A View from Emerging Technology from the arXiv
How to Build a Supersonic Ping-Pong Gun
If your ping-pong gun fails to impress, a simple mod will give it supersonic powers, say engineers
If there’s one thing wrong with Ping Pong Guns, it’s that they can’t fire their ammunition at supersonic speeds. At least, that’s the feeling of Mark French, a mechanical engineer at Purdue University in Indiana, and his graduate students Craig Zehrung and Jim Stratton.
The dire performance of ping pong guns has forced these guys to take matters into their own hands. Today, they reveal the fruits of their work in the form of a bespoke gun capable of launching ping pong balls at speeds of over 400 metres per second. That’s about Mach 1.2.
Their design is simple. It consists of a pressure chamber sealed with two or three layers of Duck Tape. When the pressure exceeds about 620 kPa, the tape bursts allowing a pressure wave into a special nozzle and from there into the barrel where it propels a ping pong ball.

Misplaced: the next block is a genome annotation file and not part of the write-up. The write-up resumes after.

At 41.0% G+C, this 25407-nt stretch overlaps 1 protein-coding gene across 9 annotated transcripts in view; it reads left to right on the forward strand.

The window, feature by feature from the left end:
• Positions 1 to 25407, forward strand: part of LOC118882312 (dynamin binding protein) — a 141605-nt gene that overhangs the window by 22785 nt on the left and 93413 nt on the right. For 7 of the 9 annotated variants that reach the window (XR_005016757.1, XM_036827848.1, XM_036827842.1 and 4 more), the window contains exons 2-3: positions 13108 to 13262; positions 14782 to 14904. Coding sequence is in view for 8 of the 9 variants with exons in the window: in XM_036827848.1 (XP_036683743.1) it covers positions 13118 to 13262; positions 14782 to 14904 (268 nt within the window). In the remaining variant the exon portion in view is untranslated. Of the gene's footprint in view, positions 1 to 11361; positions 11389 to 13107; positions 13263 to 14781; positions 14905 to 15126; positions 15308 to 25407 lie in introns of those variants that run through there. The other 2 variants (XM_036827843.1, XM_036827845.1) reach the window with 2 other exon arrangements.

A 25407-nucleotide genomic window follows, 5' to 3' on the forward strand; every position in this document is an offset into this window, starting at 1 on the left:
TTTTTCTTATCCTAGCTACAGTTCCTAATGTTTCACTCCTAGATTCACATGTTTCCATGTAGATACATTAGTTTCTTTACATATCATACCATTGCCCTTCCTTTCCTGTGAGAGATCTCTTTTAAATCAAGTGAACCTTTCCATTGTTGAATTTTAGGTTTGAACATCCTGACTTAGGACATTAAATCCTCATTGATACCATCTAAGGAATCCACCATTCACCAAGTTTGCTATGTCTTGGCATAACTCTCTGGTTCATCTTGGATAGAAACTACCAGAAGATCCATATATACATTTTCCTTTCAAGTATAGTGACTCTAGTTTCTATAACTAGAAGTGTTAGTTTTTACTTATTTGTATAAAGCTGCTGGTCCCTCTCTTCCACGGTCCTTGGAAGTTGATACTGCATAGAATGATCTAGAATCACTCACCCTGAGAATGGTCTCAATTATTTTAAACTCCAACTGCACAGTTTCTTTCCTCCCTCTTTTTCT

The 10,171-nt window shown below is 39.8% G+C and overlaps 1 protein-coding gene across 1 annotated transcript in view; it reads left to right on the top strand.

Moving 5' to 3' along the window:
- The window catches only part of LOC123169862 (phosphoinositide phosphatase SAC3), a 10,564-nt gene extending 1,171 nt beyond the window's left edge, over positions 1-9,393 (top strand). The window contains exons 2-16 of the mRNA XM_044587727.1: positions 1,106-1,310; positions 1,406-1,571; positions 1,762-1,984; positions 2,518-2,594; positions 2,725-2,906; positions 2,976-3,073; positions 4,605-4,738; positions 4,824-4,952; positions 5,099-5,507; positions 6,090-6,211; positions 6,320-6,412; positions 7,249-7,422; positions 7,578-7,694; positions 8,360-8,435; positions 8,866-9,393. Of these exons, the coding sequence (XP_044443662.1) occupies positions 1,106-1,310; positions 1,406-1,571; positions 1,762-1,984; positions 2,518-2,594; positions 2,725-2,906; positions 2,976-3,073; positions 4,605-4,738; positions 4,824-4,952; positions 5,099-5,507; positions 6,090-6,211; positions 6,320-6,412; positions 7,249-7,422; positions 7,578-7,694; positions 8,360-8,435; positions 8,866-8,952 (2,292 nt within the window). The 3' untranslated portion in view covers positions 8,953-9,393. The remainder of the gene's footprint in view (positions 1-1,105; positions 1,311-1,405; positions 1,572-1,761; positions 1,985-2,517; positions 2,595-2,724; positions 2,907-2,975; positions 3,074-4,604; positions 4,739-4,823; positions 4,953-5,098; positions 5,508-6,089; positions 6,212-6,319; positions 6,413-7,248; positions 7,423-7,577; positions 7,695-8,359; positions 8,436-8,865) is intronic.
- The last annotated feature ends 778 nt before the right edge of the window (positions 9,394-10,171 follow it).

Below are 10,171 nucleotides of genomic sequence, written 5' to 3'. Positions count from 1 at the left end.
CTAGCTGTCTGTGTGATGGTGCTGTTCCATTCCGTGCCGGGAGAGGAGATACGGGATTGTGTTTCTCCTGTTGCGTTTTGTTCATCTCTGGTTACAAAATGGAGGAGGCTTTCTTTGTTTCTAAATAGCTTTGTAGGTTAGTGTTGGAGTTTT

The design of the nozzle is important because it generates a supersonic pressure wave. For this, French and co use a so-called de Laval nozzle, named after the Swedish engineer who invented it in the 19th century.
A de Laval nozzle consists of a tube with a pinch in the middle. As the air enters the nozzle it accelerates as it is compressed. At the pinch, the air flow matches the speed of sound and then becomes supersonic as the tube begins to expand.
This supersonic flow then enters the gun barrel where it accelerates a ping pong ball to supersonic speeds.
French and co have used a high speed video camera to measure the ball velocity as it exits the barrel. They say they have video evidence of speeds in excess of 400 metres per second. That’s faster than an F-16 flying flat out at sea level.
That’s sterling work, no doubt. But let’s hope these guys never turn their attentions to toothpaste dispensers.
Ref: arxiv.org/abs/1301.5188: A Supersonic Ping Pong Gun